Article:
2. Execution timing

2.1. Scheduling time

RunTask executes a given task when the scheduling time reaches the next run time computed for that task. The scheduling time is derived from the system time applying the following formulas

scheduling_time_continuous = system_time * speed + epoch

scheduling_time = scheduling_time_continuous - scheduling_time_continuous%tick

If speed = 1. and epoch = 0. , the scheduling time has the same time scale of the system time. If speed is increased above 1., scheduling time runs faster, this can be useful for debugging or demos of tasks having long run periods. The opposite, if speed is decreased below 1.. The epoch parameter allows to shift the scheduling time in the future or in the past for the same pourposes as above.

To have a more ordered and efficient task execution, the scheduling time is designed to be discrete with elementary increments of the tick quantity, as can see from the second formula. Also the system time has a minimum increment tick, but this quantity is generally far lower (generally 1 microsecond) than the scheduling time tick. So, the system time can be considered continuous with respect to the scheduling time. In any case, there are no computational constraints on the scheduling time tick value and it can be lowered above 0.0 at will.

2.2. Timing generators

The run time of each task controlled by RunTask is given by a “timing generator”. Timing generators are special methods of the RunTask class. Three timing generators are available at present, each one implementing a different scheduling scheme.

aligned, this time generator schedules the first task execution at the first occurrence of an integer multiple of a given period from the origin of the scheduling time plus an optional time phase. The next executions are run at regular intervals from the first one with the same fixed period. For example, if the execution period is 1 second and the phase is 0, the task is run every second and each execution occurs aligned to a second boundary.

now, this time generator schedules the first task execution immediately (as soon as possible during RunTask execution). The next executions are run at regular intervals of time from the first one with a given fixed period. For example, if the execution period is 1 second and phase is 0 and the first task run occurs at 01:23:45.678, the next run is at 01:23:46.678 and so on.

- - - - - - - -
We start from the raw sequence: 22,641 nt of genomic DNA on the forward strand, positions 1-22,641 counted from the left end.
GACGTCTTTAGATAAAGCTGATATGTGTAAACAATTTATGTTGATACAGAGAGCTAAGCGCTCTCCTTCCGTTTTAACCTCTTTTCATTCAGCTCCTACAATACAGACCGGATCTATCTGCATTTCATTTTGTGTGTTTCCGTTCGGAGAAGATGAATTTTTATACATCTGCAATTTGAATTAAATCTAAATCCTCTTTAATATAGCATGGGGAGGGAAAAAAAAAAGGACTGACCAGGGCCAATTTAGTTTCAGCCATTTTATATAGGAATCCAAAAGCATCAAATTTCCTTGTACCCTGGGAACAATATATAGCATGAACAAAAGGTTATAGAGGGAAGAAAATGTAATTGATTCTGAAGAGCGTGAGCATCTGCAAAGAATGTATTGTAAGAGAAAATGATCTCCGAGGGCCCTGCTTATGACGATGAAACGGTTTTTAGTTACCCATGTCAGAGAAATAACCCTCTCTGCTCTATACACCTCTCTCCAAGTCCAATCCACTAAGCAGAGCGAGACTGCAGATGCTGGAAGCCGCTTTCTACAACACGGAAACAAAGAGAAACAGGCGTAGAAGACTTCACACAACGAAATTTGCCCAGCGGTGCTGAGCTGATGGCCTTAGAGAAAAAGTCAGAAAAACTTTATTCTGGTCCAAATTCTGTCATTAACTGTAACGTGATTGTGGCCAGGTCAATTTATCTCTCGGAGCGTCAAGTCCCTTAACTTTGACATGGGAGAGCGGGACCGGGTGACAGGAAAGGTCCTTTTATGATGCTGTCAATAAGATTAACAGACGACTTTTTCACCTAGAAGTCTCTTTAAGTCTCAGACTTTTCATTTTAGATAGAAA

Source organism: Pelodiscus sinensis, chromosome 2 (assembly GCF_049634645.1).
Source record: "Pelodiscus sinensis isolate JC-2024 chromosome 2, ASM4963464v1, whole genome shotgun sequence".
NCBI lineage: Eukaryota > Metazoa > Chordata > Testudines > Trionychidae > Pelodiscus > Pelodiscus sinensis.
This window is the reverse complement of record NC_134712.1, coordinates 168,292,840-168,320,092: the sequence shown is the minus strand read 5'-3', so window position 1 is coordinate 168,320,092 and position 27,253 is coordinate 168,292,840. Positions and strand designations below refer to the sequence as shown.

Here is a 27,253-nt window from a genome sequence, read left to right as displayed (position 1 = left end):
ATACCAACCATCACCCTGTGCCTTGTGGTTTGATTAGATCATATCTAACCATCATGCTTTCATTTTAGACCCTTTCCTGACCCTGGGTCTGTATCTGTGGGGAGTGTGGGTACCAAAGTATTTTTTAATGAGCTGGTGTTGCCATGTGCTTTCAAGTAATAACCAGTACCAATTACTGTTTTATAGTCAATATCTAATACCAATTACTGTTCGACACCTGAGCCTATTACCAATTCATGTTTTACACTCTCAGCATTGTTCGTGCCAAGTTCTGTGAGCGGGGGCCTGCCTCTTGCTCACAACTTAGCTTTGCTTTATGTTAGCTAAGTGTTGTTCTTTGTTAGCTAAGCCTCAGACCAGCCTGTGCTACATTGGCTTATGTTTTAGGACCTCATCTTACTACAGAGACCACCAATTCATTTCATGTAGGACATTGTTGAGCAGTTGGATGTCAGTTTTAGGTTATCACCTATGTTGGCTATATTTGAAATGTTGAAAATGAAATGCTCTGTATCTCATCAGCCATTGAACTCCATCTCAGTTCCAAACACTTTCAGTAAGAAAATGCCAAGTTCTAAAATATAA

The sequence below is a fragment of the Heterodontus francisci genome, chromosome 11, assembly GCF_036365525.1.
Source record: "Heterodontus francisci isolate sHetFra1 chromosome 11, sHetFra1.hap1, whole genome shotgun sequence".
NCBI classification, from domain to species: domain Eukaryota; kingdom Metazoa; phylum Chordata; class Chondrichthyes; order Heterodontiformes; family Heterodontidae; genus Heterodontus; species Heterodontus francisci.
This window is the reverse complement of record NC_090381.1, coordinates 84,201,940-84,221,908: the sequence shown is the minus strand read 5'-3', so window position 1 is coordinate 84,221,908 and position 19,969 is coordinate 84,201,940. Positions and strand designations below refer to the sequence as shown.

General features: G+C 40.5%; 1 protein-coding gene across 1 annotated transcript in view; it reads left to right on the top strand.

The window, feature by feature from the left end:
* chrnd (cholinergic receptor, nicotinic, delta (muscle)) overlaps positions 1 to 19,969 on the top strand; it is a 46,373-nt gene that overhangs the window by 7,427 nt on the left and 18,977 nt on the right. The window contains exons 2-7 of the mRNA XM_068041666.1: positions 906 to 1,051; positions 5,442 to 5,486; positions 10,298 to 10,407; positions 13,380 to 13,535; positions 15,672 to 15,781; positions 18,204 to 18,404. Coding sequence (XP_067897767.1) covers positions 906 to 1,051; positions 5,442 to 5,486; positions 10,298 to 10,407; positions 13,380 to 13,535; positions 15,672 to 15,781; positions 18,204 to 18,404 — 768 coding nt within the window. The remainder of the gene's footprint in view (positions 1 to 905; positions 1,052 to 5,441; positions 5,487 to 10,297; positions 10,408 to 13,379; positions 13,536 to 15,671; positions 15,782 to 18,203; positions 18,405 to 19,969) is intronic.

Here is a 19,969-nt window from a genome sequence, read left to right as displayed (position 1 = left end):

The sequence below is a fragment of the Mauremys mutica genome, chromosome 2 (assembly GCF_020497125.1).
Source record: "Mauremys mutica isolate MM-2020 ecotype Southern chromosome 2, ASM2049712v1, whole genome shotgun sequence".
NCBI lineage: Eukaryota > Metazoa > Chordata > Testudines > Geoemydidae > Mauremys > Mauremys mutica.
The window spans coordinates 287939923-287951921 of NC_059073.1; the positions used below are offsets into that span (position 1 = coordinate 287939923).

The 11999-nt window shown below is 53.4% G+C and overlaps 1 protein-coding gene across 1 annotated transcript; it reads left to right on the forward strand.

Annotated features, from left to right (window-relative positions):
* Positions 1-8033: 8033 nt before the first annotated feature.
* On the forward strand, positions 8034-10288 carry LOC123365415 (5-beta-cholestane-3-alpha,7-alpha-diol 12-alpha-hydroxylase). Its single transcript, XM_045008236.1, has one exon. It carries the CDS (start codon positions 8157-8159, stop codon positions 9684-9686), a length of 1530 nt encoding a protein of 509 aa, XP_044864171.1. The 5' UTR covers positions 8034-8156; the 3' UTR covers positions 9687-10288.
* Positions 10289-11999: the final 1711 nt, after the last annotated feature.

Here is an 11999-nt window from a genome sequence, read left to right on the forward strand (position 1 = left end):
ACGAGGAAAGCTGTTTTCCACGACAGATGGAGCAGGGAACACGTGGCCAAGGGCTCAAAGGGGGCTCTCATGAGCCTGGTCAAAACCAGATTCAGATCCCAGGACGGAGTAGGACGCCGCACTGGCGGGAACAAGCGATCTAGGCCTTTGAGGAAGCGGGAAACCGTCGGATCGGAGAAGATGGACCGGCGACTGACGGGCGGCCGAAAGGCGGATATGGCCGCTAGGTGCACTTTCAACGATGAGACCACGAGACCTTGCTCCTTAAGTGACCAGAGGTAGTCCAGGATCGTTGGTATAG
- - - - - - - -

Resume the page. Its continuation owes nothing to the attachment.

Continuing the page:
uniform, this time generator schedules the task execution with a random sequence of time periods having a uniform distribution between a minimum and a maximum given values. The first task execution is scheduled at the first occurrence of an integer multiple of the first value of the random sequence from the origin of the scheduling time. Each next execution time is computed by adding to the previous execution time the next time period from the random sequence. For example, let the random sequence be 1, 4.345, 6.4467, ... The first task execution occurs to the first occurence of a second boundary, for example let it be 01:23:45.000. Then the second execution will occur at 01:23:49.345. The third execution will occur at 01:23:55.7917 and so on.

For each task controlled by RunTask, one timing generator can be specified.

2.3. Run time computation

All timing generators compute the next task execution time referred to a continuous scheduling time: the nominal run time. The scheduling time of RunTask is discrete, as seen above, with minimum increments of the tick quantity and the task is run when the last increment of the scheduling time reaches or goes over the nominal run time. This is the effective run time of the task. So there is a difference between the nominal run time and the effective run time that is always less or equal to the tick of the scheduling time.

A special attention is given to avoid computational drifts for timing generators that execute a task at fixed periods (aligned and now). The sequence of the nominal execution times is not computed by the cumulative summation of the fixed period, since the floating representation of time suffers of numerical rounding errors that cumulate on the summation.

2.4. Fractional periods

There are cases in which the fixed execution period comes out from an integer division of an integer frequency (i.e. a counter dividing a frequency). Generally the division produces a float result with conversion errors. To exactly represent such kind of period, the timing generators with fixed periods (aligned and now) accept a fractional period written as a tuple of two elements: numerator, denominator. In such a case, the computation of the nominal run time is carried out without fractional approximations.

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